Tuesday, August 21, 2018

Dance Review: In the Rhythm – Paco Peña and the Flamenco Dance Company

Paco Pena, Dancers - Angel Munoz and Charo Espino - Photo by Elaine MaysonİOle!  Cries an audience member as the lights came up on Paco Peña and his Flamenco Dance Company Friday night at Town Hall.  They haven’t moved a muscle, yet their strong faces and erect postures, the warm gold light gleaming off the guitars and the pure black of the costumes, is already enough to excite the nearly full house.  And we are not disappointed.  Running nearly two and a half hours this show is packed with movement, whether it’s any of the three extremely capable flamenco dancers strutting and whirling across the stage, the controlled rhythmic slaps of the percussionist’s hands on the cajón, or even the vocalist’s poignant opening and closing of her fist in time to her guttural protestations.  Every moment contains a thousand little gestures, all held together by the principal which is also the theme and title of Peña’s latest offering- A Compás– In the Rhythm.

Traditionally, Flamenco performance resembles more of a jazz band jamming then a ballet recital.  The arrangement of participants is fluid but usually contains one or two guitars, one or two vocalists, one or two percussionists, and one or two dancers.  Are You a DANCER JS 336The role of Compás- or rhythm in the hands- is either maintained by one person or shared among the group.  All of these musicians, including the dancers, come together around one of many flamenco rhythms whose structure, tempo, and duration change at the whim of the performers themselves.  Peña obviously wants to make clear this semi-improvisational nature of the form as he writes about it at length in his program.  He hopes to present a true rendition of the spontaneous spirit of Flamenco, where "musicians, dancers and singers… inspire one another to reach as far as possible into their artistic endeavors so as to create an unrepeatable performance every time- a performance that is new and surprising to themselves as much as it is to any audience present."

The first half of this show, while entertaining, seems to me a warm-up for the terribly exciting second half, excepting the quiet guitar solo played by Peña himself.  After a rousing opening number with the whole company Peña takes a chair center stage and plays, alone, against a backdrop of pale blue light.  He seems almost a classicist here, practically devoid of visible emotion, he lets his guitar do the talking as he manipulates subtle textures in pitch and tempo.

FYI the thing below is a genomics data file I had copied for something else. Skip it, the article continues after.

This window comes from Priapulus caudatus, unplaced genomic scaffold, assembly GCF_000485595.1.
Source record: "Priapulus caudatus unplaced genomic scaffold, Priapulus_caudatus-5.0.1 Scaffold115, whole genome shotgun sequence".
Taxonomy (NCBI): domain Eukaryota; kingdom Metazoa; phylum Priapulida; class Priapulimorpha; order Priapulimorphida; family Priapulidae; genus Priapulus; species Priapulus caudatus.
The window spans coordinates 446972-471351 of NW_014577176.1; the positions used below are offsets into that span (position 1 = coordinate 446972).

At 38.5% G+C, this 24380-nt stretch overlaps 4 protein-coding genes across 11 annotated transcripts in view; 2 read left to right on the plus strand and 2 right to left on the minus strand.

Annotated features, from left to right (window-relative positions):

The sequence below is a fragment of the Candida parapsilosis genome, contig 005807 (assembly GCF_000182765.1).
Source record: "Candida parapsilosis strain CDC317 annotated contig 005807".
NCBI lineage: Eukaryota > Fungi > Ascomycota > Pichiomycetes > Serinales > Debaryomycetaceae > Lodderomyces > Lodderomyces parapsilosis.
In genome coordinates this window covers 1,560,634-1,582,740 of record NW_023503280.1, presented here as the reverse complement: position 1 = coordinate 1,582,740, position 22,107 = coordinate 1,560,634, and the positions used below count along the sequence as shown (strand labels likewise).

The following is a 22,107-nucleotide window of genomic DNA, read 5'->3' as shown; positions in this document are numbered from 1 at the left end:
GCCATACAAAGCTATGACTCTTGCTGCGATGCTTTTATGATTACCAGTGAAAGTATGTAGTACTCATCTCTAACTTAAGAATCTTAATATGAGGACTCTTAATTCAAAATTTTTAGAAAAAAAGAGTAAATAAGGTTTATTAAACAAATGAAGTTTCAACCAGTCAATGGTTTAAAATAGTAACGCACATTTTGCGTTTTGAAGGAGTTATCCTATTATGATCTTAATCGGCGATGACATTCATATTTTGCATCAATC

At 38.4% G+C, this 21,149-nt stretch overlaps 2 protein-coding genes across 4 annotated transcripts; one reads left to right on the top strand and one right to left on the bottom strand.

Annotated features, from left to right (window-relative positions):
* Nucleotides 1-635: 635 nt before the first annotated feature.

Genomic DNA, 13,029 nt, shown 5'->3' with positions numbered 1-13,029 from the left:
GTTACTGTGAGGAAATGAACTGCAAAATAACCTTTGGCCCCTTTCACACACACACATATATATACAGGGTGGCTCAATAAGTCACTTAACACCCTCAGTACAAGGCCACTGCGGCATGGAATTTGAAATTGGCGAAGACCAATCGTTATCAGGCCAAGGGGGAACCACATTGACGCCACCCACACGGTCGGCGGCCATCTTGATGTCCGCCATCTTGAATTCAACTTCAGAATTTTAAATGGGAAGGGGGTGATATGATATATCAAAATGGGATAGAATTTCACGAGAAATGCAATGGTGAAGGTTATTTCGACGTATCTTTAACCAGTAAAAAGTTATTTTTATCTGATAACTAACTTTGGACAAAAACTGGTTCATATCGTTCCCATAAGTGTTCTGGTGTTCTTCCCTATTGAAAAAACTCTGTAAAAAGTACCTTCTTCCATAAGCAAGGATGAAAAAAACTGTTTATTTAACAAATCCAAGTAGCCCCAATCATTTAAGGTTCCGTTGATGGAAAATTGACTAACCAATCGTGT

Paco Pena, Photo by Elaine MaysonBesides a delightful duet, with guitar by Paco Peña and castanets by Charo Espino, my favorite piece is Suite, Baile y Guitarra which opens the second portion of the show.  Accompanied by Peña, each of the male dancers displayed his unique style against Peña’s carefully articulated guitar.  Angel Muñoz, a dancer whom I found a bit stodgy at first, finally opens up here, transmitting his joy to us in accelerating rhythms and little hops and cuts on the upstage diagonal, flirting with the guitar in order to gain space to come stomping back down again with hands like spiders tracing circles in the air.  Ramón Martinez, a very different dancer, who earlier had entertained and eventually put me off with his exaggeratedly slow bravado, here displays his sparse style to great effect, complimenting Peña’s structured chords with lunges, attitudes and arabesques, reminding me of a post-modern dancer in flamenco dress.  In the next piece, Charo Espino, the only female dancer at last given some space to move, proves that she can keep up with the men.  With arched back and hands full of tension curling over her head, she struts up and down the stage, pausing to gather her full skirt in one or two hands and wraps it tightly around her knees as she beats the floor with heels and toes.  She is also a master of one of my favorite moves in the flamenco vocabulary- an arched, spiraling turn, resembling a barrel roll, where the feet stay on the ground and the hands circle as the arms meet and explode again overhead.  Dazzling!

Then, after a full standing ovation, it is over and we emerge elated and a little dazed into the October air.  If you would like to see more Flamenco be sure to check out the New York Flamenco festival which will take place in February 2010 with performances at City Center and Town Hall.  I strongly recommend it.

Photography by Elaine Mayson

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Official Dance Review by Meghan Frederick
Performance:  A Compás, Paco Peña and the Flamenco Dance Company
Performers:  Paco Peña, Angel Muñoz, Charo Espino, Ramón Martinez
Venue:  Town Hall, New York City
Show Date:  October 2,  2009



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